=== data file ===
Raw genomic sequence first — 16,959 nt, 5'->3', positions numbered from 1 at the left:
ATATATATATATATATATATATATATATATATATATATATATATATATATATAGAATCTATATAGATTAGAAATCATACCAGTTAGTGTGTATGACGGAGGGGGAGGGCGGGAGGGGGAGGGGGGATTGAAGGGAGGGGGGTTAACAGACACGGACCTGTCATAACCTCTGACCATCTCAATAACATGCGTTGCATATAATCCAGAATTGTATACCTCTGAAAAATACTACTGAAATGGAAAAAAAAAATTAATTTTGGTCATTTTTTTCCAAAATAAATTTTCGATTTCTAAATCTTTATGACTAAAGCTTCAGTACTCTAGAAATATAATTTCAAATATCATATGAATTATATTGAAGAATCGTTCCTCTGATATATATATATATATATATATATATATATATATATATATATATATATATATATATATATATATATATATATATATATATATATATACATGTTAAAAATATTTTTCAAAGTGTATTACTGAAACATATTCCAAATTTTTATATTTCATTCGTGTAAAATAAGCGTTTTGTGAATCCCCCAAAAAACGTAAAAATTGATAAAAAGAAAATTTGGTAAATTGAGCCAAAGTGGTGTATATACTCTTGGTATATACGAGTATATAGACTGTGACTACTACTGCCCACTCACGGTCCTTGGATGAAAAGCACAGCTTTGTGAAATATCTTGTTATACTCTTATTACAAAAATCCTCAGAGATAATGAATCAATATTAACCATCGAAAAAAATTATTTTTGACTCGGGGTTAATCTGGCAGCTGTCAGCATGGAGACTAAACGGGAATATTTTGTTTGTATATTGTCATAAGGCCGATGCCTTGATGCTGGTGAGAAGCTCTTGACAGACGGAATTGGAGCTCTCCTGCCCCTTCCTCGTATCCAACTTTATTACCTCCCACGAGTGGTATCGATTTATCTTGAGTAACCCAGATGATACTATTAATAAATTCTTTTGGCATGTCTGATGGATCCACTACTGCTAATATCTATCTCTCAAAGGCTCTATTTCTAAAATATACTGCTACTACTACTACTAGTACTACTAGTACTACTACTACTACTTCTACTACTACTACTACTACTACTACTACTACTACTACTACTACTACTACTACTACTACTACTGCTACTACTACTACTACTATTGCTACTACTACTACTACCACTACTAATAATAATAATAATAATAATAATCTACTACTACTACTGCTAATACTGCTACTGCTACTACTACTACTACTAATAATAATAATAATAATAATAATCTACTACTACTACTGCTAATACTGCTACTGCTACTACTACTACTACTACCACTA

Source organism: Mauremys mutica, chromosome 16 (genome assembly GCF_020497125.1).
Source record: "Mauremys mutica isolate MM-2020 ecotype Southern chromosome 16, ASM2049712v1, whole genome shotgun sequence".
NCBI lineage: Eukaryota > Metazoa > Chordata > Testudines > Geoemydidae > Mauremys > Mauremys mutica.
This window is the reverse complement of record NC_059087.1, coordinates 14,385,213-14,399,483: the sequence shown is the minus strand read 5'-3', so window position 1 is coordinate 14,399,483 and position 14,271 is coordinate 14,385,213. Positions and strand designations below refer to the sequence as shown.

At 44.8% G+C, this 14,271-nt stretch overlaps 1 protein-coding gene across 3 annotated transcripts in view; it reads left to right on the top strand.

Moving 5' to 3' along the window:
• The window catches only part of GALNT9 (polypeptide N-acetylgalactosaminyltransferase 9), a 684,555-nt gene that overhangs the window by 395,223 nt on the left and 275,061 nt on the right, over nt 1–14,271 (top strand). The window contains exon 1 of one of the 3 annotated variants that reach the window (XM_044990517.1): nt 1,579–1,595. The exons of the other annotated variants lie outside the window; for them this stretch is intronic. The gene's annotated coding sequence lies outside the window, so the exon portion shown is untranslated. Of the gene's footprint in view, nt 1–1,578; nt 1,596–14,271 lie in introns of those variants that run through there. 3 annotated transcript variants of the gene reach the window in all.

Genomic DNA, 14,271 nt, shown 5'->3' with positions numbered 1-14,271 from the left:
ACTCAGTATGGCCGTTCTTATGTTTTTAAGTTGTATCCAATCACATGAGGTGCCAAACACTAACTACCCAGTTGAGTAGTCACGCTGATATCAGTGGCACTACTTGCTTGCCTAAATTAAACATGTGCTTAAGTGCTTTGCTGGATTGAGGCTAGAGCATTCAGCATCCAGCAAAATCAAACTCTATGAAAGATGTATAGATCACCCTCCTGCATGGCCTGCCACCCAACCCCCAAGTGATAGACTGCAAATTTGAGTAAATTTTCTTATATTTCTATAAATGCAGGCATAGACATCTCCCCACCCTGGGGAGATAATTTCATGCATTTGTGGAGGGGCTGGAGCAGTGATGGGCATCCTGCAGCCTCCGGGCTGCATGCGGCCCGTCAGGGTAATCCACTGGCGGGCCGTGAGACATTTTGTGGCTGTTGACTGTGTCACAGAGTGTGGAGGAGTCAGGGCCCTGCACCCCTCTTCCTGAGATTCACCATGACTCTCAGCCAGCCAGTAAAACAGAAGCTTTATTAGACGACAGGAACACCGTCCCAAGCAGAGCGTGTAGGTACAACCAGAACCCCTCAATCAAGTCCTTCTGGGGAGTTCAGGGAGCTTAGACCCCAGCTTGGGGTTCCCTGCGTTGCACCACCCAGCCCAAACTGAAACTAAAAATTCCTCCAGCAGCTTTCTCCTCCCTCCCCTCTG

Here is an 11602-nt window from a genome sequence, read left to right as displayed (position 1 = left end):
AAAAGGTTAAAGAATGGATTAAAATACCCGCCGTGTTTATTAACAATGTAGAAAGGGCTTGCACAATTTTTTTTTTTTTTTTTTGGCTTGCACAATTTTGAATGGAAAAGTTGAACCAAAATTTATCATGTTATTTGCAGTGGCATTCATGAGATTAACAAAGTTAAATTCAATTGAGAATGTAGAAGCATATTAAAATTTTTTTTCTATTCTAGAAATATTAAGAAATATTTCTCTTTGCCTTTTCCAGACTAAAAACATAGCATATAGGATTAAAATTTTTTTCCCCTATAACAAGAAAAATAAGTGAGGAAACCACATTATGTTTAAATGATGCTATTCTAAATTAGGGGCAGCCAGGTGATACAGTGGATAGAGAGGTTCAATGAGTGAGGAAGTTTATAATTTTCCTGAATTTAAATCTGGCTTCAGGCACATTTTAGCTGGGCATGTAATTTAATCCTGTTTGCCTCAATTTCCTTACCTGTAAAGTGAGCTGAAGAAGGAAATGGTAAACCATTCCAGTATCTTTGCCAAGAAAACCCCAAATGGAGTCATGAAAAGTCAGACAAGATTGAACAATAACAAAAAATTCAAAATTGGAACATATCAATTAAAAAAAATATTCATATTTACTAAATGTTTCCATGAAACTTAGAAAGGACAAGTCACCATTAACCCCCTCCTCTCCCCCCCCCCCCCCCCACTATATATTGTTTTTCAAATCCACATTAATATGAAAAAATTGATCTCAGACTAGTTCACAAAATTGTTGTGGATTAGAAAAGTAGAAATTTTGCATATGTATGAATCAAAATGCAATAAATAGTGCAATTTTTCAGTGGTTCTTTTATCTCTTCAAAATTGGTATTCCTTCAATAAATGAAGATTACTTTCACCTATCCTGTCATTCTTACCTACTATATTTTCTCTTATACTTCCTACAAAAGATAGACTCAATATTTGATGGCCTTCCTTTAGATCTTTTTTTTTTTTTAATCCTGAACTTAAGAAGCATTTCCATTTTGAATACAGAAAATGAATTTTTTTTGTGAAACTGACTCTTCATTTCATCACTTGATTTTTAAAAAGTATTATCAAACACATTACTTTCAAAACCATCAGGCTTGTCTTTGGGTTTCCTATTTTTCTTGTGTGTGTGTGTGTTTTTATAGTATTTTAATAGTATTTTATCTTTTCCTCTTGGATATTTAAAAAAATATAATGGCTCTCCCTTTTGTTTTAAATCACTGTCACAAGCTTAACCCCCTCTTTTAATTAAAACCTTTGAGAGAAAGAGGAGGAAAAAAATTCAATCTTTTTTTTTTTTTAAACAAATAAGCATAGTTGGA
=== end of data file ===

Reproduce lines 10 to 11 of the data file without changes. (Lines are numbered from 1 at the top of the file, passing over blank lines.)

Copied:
Genomic DNA, 14,271 nt, shown 5'->3' with positions numbered 1-14,271 from the left:
ACTCAGTATGGCCGTTCTTATGTTTTTAAGTTGTATCCAATCACATGAGGTGCCAAACACTAACTACCCAGTTGAGTAGTCACGCTGATATCAGTGGCACTACTTGCTTGCCTAAATTAAACATGTGCTTAAGTGCTTTGCTGGATTGAGGCTAGAGCATTCAGCATCCAGCAAAATCAAACTCTATGAAAGATGTATAGATCACCCTCCTGCATGGCCTGCCACCCAACCCCCAAGTGATAGACTGCAAATTTGAGTAAATTTTCTTATATTTCTATAAATGCAGGCATAGACATCTCCCCACCCTGGGGAGATAATTTCATGCATTTGTGGAGGGGCTGGAGCAGTGATGGGCATCCTGCAGCCTCCGGGCTGCATGCGGCCCGTCAGGGTAATCCACTGGCGGGCCGTGAGACATTTTGTGGCTGTTGACTGTGTCACAGAGTGTGGAGGAGTCAGGGCCCTGCACCCCTCTTCCTGAGATTCACCATGACTCTCAGCCAGCCAGTAAAACAGAAGCTTTATTAGACGACAGGAACACCGTCCCAAGCAGAGCGTGTAGGTACAACCAGAACCCCTCAATCAAGTCCTTCTGGGGAGTTCAGGGAGCTTAGACCCCAGCTTGGGGTTCCCTGCGTTGCACCACCCAGCCCAAACTGAAACTAAAAATTCCTCCAGCAGCTTTCTCCTCCCTCCCCTCTG